Israel made clear that despite the truce, its military would carry on searching for hidden tunnels used by militants. Hamas and its allies agreed to the terms and there were no reports of major flare-ups through the day.
Kerry, who has been spearheading international efforts to end the fighting, left Cairo overnight and took his diplomatic push to Paris, where he met the foreign ministers of France, Italy, Britain, Germany, Turkey and Qatar.
Read MoreCrunch time for Gaza truce talks
"All of us call on the parties to extend the humanitarian ceasefire that is currently under way,'' French Foreign Minister Laurent Fabius said.
Israel said five more of its soldiers were killed in pre-truce fighting in Gaza, bringing the army death toll to 40 as troops battled militants in the tiny Mediterranean enclave that is home to 1.8 million Palestinians.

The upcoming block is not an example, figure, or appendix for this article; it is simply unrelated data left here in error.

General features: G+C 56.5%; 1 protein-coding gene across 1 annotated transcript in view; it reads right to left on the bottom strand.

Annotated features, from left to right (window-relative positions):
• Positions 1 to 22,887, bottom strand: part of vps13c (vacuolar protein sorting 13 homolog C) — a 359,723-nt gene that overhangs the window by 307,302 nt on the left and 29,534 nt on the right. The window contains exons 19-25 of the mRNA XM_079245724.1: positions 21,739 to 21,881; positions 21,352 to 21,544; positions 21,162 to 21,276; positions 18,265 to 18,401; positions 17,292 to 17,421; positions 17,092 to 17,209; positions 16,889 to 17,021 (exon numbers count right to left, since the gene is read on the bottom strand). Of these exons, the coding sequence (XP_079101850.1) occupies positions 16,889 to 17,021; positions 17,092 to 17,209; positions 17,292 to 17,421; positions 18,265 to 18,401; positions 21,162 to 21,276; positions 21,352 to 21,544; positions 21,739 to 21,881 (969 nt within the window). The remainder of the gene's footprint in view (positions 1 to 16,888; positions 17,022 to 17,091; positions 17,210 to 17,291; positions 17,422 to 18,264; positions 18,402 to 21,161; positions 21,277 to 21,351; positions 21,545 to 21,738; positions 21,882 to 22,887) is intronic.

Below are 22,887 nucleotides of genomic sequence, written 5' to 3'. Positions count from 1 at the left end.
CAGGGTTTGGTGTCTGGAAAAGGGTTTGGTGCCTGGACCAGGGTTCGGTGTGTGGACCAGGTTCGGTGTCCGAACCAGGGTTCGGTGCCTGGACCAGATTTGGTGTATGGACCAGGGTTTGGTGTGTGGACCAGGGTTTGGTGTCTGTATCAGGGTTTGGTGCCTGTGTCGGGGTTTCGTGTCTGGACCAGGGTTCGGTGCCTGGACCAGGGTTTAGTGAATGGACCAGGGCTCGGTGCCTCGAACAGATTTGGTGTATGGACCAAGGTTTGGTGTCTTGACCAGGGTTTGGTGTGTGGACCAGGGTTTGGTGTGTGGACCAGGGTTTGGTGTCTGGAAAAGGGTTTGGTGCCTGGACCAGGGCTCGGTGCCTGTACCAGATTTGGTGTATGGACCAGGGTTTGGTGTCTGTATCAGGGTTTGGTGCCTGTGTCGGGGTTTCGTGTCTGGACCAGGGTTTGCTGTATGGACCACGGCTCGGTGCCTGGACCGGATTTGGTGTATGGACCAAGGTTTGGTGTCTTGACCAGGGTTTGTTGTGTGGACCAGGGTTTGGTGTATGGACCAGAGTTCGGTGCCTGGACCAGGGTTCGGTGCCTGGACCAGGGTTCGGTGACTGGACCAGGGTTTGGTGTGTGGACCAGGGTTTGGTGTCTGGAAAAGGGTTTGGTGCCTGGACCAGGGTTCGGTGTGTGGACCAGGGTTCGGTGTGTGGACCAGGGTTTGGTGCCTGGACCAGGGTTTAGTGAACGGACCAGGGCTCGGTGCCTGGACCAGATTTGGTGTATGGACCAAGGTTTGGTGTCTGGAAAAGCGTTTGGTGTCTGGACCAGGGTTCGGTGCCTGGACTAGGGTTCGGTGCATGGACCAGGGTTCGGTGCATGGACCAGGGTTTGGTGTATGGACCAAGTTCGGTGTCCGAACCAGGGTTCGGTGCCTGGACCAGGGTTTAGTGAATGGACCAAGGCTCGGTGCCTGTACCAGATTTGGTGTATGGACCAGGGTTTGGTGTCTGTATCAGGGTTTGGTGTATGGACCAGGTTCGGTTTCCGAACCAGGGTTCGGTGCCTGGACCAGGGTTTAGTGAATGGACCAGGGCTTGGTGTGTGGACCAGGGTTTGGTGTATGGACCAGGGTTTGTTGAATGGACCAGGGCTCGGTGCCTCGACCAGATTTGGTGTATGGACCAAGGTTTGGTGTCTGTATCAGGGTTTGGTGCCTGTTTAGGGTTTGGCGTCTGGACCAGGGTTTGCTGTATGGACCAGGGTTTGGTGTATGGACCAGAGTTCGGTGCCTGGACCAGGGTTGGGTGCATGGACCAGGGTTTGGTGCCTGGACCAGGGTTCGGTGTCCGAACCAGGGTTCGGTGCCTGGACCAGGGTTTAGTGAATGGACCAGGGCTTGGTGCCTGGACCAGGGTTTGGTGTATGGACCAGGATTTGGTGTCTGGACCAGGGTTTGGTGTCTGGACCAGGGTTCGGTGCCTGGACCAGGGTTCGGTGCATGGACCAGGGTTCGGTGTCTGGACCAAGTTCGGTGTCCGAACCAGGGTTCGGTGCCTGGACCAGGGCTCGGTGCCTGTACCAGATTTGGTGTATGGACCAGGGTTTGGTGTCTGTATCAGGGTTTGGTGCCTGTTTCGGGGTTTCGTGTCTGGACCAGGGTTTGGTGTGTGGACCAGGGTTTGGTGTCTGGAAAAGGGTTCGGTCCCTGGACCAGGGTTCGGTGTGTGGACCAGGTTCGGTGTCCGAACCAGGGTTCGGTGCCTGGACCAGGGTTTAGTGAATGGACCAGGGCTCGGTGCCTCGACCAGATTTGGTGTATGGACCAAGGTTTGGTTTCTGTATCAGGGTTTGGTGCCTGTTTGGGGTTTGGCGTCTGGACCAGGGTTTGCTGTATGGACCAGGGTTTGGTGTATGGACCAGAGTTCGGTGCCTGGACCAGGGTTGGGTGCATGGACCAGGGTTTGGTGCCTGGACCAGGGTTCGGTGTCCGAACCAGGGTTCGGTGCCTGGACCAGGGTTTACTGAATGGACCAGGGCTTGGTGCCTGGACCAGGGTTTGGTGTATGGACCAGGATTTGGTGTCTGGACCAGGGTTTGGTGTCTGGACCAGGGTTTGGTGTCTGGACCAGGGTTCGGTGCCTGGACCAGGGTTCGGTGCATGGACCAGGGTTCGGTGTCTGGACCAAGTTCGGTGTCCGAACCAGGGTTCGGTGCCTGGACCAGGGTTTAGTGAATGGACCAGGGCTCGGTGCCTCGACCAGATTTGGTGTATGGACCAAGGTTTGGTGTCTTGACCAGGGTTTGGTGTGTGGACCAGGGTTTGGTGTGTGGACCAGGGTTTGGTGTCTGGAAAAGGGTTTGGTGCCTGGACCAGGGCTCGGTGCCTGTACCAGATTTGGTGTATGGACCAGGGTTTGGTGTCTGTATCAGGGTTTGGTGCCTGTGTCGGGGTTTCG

Three civilians, including two Israeli citizens and a Thai laborer, have been killed by rockets fired from Gaza.
Stunned residents of Beit Hanoun wandered through destroyed streets lined with damaged houses or mounds of rubble where once whole buildings had stood.
"Pull yourself together, be strong, aren't you used to this by now!'' one man barked at a sobbing younger relative, only to break down himself. "God help us!'' he moaned.
Israeli tanks stood by as people searched through the debris for their belongings, packing whatever they could, blankets, furniture and clothes into taxis, trucks, rickshaws and donkey carts before fleeing the town.
Naser Tattar, director of Gaza's main Shifa hospital, said most of the bodies recovered on Saturday came from Beit Hanoun, Khan Younis and Shejaia, a district east of Gaza City that has witnessed huge clashes between Israeli troops and militants.